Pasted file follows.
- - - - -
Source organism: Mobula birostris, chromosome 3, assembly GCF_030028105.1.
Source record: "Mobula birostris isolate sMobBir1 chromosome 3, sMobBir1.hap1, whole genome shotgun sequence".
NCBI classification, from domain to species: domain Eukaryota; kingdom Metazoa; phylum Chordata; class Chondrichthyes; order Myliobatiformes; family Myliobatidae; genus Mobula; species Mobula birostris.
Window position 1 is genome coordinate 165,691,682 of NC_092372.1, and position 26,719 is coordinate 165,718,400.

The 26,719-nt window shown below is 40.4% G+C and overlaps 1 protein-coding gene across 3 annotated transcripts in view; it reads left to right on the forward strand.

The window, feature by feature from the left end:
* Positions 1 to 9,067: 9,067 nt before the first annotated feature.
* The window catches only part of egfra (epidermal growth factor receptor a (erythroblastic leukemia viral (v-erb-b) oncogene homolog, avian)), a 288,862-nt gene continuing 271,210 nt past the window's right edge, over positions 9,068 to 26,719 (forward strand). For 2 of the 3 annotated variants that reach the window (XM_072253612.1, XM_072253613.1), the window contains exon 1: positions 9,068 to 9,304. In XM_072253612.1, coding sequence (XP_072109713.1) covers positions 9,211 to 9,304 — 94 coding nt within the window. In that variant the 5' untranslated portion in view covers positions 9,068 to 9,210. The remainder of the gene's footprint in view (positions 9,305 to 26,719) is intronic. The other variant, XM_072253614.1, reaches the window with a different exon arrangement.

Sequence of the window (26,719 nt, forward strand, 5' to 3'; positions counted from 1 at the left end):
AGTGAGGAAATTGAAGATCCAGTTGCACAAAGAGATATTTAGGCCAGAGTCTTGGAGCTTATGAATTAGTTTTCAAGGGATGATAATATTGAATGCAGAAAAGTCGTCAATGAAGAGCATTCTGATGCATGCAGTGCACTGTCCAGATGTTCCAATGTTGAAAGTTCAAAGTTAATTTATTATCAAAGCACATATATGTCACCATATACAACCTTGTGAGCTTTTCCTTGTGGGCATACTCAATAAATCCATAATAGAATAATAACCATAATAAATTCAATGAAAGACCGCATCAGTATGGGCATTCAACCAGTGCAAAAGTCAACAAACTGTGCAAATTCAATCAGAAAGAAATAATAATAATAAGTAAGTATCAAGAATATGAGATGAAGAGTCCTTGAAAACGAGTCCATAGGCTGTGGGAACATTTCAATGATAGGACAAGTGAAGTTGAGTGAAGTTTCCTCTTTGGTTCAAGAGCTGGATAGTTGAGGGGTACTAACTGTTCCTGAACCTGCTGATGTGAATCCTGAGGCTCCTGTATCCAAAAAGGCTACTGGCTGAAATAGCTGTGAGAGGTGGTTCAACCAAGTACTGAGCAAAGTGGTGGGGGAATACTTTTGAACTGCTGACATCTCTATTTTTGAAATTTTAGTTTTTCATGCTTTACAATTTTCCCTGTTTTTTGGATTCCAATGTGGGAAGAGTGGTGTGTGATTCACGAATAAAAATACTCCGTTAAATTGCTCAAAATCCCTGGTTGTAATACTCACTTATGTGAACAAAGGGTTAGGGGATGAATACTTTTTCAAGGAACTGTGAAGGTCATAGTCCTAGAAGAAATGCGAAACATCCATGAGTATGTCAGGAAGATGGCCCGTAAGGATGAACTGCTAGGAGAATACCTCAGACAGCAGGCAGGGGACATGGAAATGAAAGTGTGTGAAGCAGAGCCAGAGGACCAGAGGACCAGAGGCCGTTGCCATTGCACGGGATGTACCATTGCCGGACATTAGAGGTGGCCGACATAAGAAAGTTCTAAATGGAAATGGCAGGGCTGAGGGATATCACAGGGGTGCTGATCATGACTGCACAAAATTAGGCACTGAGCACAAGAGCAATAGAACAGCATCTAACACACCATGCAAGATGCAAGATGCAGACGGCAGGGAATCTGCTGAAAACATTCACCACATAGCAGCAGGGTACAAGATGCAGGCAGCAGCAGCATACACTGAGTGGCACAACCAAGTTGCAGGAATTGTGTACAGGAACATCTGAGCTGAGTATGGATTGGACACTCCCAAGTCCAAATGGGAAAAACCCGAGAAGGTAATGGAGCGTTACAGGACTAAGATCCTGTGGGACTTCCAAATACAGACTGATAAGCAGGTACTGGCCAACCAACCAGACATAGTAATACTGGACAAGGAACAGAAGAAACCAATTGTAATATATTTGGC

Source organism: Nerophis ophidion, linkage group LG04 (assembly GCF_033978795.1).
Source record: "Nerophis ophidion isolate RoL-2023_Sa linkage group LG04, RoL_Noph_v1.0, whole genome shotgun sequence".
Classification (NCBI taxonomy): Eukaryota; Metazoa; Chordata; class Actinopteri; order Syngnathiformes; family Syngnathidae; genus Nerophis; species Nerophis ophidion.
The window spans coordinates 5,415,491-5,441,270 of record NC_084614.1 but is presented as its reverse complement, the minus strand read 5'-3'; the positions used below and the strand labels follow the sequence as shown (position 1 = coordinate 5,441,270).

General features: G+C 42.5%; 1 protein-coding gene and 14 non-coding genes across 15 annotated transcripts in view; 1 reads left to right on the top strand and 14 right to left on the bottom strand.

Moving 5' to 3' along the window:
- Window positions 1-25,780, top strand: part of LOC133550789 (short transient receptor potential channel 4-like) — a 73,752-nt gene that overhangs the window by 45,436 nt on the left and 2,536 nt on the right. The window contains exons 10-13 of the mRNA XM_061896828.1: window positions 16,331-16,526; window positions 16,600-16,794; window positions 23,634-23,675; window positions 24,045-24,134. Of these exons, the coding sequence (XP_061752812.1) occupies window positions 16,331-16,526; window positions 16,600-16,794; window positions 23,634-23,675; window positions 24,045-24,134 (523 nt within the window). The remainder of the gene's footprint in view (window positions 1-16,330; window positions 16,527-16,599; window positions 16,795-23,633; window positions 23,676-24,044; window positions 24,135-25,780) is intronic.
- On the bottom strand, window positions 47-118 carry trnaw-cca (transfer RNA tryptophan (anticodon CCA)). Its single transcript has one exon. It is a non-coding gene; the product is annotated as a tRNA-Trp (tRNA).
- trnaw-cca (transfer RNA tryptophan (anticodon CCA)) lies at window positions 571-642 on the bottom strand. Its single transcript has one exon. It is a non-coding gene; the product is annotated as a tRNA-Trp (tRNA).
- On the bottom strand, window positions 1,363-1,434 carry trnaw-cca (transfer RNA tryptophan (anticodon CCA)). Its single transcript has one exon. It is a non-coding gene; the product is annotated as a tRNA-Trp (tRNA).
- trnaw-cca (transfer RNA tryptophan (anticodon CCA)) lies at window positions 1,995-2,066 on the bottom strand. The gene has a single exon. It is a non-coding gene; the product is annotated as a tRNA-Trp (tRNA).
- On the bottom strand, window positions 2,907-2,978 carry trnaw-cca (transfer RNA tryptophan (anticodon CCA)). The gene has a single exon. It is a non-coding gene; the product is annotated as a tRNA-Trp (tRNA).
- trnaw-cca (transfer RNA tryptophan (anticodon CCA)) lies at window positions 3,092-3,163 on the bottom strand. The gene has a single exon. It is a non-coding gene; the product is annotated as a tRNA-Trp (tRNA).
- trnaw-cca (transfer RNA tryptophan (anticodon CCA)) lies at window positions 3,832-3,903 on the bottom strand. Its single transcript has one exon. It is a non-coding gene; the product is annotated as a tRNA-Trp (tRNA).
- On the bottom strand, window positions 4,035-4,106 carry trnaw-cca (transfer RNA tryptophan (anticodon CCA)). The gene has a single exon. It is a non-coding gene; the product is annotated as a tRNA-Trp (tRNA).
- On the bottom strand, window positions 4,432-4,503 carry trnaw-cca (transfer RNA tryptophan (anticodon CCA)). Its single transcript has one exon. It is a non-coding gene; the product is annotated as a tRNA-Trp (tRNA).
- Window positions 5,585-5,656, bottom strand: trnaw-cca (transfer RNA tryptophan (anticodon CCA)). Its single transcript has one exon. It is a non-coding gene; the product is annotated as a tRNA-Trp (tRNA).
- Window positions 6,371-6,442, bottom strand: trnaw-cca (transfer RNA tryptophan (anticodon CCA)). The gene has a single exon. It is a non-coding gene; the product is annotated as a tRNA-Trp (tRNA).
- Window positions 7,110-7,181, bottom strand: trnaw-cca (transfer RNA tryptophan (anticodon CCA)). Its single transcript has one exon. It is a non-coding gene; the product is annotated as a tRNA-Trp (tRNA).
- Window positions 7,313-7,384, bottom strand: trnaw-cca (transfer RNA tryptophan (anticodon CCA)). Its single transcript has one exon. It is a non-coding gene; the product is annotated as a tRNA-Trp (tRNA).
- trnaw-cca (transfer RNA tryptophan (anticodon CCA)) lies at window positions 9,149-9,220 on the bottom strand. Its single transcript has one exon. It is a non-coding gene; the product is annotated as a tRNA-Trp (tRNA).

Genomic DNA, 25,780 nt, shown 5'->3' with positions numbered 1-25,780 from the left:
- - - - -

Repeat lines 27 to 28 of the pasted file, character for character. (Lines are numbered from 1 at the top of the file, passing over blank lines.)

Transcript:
- Window positions 5,585-5,656, bottom strand: trnaw-cca (transfer RNA tryptophan (anticodon CCA)). Its single transcript has one exon. It is a non-coding gene; the product is annotated as a tRNA-Trp (tRNA).
- Window positions 6,371-6,442, bottom strand: trnaw-cca (transfer RNA tryptophan (anticodon CCA)). The gene has a single exon. It is a non-coding gene; the product is annotated as a tRNA-Trp (tRNA).